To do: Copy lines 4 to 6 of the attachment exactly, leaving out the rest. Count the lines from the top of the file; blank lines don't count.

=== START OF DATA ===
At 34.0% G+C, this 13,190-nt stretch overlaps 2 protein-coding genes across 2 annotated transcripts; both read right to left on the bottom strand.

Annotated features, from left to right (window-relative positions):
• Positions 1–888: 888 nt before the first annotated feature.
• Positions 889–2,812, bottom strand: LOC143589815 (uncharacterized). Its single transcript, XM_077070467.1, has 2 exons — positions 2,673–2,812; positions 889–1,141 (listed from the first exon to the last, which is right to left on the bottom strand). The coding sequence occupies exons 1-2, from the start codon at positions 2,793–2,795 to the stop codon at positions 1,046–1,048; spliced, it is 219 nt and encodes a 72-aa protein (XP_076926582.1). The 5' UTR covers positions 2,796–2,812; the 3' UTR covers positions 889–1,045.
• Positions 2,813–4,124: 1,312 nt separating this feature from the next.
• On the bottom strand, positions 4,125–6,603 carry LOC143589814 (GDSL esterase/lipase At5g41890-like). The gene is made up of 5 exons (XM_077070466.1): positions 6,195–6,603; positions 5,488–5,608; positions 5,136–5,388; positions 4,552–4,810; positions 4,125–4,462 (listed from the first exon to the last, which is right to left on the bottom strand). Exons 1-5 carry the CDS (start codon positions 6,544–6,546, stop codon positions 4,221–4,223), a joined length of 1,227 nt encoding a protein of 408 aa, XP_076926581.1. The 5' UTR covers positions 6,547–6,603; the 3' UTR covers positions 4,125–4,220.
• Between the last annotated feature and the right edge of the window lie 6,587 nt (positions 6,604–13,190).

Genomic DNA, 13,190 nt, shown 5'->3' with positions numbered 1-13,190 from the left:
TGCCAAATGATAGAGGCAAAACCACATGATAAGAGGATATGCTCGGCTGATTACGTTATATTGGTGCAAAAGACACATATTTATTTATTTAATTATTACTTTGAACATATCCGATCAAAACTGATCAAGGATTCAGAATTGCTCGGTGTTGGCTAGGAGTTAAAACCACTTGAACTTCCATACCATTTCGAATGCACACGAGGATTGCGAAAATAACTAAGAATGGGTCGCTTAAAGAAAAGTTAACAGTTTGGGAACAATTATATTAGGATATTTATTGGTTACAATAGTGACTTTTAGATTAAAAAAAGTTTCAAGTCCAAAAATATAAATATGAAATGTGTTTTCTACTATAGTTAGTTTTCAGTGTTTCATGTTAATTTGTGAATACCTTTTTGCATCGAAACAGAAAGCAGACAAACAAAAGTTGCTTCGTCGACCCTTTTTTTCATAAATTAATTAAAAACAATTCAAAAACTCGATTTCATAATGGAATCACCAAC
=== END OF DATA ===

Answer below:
• Positions 889–2,812, bottom strand: LOC143589815 (uncharacterized). Its single transcript, XM_077070467.1, has 2 exons — positions 2,673–2,812; positions 889–1,141 (listed from the first exon to the last, which is right to left on the bottom strand). The coding sequence occupies exons 1-2, from the start codon at positions 2,793–2,795 to the stop codon at positions 1,046–1,048; spliced, it is 219 nt and encodes a 72-aa protein (XP_076926582.1). The 5' UTR covers positions 2,796–2,812; the 3' UTR covers positions 889–1,045.
• Positions 2,813–4,124: 1,312 nt separating this feature from the next.
• On the bottom strand, positions 4,125–6,603 carry LOC143589814 (GDSL esterase/lipase At5g41890-like). The gene is made up of 5 exons (XM_077070466.1): positions 6,195–6,603; positions 5,488–5,608; positions 5,136–5,388; positions 4,552–4,810; positions 4,125–4,462 (listed from the first exon to the last, which is right to left on the bottom strand). Exons 1-5 carry the CDS (start codon positions 6,544–6,546, stop codon positions 4,221–4,223), a joined length of 1,227 nt encoding a protein of 408 aa, XP_076926581.1. The 5' UTR covers positions 6,547–6,603; the 3' UTR covers positions 4,125–4,220.